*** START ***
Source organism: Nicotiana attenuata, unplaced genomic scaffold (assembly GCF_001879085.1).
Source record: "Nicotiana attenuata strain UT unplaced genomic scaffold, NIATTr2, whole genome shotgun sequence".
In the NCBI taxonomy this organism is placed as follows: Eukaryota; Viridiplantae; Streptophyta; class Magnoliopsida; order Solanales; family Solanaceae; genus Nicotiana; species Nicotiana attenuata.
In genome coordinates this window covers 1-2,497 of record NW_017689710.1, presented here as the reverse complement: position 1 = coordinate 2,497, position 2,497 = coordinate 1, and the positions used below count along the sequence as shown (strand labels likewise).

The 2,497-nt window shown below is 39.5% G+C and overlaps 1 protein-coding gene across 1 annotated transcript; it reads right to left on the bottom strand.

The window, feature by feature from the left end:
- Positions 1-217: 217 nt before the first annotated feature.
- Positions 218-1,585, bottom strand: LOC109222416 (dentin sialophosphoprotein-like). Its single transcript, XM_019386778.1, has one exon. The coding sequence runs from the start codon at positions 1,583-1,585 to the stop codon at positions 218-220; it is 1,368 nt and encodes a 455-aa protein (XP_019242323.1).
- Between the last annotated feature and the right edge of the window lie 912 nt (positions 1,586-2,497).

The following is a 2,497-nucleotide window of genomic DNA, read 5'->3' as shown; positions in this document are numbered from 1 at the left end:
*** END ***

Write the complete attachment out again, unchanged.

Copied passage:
Source organism: Nicotiana attenuata, unplaced genomic scaffold (assembly GCF_001879085.1).
Source record: "Nicotiana attenuata strain UT unplaced genomic scaffold, NIATTr2, whole genome shotgun sequence".
In the NCBI taxonomy this organism is placed as follows: Eukaryota; Viridiplantae; Streptophyta; class Magnoliopsida; order Solanales; family Solanaceae; genus Nicotiana; species Nicotiana attenuata.
In genome coordinates this window covers 1-2,497 of record NW_017689710.1, presented here as the reverse complement: position 1 = coordinate 2,497, position 2,497 = coordinate 1, and the positions used below count along the sequence as shown (strand labels likewise).

The 2,497-nt window shown below is 39.5% G+C and overlaps 1 protein-coding gene across 1 annotated transcript; it reads right to left on the bottom strand.

The window, feature by feature from the left end:
- Positions 1-217: 217 nt before the first annotated feature.
- Positions 218-1,585, bottom strand: LOC109222416 (dentin sialophosphoprotein-like). Its single transcript, XM_019386778.1, has one exon. The coding sequence runs from the start codon at positions 1,583-1,585 to the stop codon at positions 218-220; it is 1,368 nt and encodes a 455-aa protein (XP_019242323.1).
- Between the last annotated feature and the right edge of the window lie 912 nt (positions 1,586-2,497).

The following is a 2,497-nucleotide window of genomic DNA, read 5'->3' as shown; positions in this document are numbered from 1 at the left end: